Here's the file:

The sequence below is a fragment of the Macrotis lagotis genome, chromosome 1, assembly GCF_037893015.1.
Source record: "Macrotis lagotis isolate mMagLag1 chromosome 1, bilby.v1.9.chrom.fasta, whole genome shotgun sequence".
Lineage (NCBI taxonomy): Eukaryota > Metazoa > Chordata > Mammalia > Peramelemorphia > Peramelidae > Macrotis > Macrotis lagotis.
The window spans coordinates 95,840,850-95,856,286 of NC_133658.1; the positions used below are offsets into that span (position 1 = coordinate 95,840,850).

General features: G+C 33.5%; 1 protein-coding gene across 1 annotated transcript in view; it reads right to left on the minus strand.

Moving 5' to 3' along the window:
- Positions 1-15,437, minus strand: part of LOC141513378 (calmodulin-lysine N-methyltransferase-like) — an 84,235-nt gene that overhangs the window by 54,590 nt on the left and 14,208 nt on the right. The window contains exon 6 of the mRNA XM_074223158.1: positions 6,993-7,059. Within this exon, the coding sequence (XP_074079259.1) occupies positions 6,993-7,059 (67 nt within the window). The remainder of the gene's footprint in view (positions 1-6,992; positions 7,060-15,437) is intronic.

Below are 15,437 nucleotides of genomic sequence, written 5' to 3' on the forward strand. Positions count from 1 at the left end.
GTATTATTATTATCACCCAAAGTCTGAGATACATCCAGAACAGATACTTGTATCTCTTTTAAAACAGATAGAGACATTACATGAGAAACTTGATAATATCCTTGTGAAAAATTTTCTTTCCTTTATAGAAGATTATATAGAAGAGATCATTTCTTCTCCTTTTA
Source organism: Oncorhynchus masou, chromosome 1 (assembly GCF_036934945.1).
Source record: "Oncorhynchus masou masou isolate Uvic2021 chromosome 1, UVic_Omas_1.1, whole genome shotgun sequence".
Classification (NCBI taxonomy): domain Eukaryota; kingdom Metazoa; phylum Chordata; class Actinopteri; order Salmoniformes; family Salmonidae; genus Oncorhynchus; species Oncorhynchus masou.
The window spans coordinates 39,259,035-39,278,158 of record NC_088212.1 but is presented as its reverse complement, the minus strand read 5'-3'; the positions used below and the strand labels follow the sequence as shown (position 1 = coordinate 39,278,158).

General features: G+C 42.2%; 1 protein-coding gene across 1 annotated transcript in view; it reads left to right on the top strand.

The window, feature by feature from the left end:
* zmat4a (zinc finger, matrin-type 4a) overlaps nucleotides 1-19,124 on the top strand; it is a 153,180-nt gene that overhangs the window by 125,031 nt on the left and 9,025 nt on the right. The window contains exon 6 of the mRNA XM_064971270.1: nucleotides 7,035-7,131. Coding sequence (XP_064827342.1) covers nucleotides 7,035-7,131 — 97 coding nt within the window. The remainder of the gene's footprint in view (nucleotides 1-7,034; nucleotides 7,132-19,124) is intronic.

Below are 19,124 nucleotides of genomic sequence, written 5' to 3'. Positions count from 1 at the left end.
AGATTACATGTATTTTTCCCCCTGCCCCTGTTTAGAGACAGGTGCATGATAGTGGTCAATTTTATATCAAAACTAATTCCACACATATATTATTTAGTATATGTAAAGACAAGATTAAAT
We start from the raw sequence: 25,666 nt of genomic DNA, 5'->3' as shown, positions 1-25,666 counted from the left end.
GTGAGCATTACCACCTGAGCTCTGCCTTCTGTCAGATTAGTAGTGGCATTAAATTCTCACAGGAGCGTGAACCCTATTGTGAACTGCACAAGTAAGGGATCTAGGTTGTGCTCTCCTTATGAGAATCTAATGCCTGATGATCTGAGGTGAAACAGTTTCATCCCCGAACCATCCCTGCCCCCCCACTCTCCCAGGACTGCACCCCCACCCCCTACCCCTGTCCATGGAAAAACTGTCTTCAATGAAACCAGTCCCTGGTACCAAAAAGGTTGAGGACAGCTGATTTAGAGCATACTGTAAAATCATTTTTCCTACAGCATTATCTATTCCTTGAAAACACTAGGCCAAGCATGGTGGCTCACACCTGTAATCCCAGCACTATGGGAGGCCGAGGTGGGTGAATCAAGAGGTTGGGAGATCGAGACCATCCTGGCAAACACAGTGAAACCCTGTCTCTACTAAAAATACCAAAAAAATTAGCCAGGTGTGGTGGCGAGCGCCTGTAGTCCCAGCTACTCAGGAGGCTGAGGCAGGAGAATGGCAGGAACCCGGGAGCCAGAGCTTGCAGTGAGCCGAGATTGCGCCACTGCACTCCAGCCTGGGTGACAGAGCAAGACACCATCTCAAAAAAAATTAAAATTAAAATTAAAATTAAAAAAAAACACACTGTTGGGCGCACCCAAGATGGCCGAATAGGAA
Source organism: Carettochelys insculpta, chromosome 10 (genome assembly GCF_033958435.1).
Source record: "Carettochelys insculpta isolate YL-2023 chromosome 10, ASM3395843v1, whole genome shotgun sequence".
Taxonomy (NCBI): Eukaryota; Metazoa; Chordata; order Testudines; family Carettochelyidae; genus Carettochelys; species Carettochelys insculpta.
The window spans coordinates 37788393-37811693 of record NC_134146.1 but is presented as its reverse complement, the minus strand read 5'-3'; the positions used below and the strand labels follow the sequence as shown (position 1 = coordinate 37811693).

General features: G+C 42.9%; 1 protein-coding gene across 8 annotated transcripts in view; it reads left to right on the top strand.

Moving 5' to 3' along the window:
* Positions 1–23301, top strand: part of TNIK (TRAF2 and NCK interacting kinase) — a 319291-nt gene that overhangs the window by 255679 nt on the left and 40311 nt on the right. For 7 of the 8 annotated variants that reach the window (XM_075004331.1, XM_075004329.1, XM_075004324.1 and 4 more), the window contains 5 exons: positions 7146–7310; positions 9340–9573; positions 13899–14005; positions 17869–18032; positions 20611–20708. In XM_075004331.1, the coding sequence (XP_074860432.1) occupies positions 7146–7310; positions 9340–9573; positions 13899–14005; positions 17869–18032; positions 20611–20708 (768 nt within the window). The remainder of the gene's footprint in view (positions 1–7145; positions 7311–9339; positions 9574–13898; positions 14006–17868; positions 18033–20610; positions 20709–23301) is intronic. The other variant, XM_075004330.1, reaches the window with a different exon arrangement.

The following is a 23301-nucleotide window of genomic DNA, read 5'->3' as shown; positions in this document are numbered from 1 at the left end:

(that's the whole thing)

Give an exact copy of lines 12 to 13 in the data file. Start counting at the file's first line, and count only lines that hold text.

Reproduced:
Classification (NCBI taxonomy): domain Eukaryota; kingdom Metazoa; phylum Chordata; class Actinopteri; order Salmoniformes; family Salmonidae; genus Oncorhynchus; species Oncorhynchus masou.
The window spans coordinates 39,259,035-39,278,158 of record NC_088212.1 but is presented as its reverse complement, the minus strand read 5'-3'; the positions used below and the strand labels follow the sequence as shown (position 1 = coordinate 39,278,158).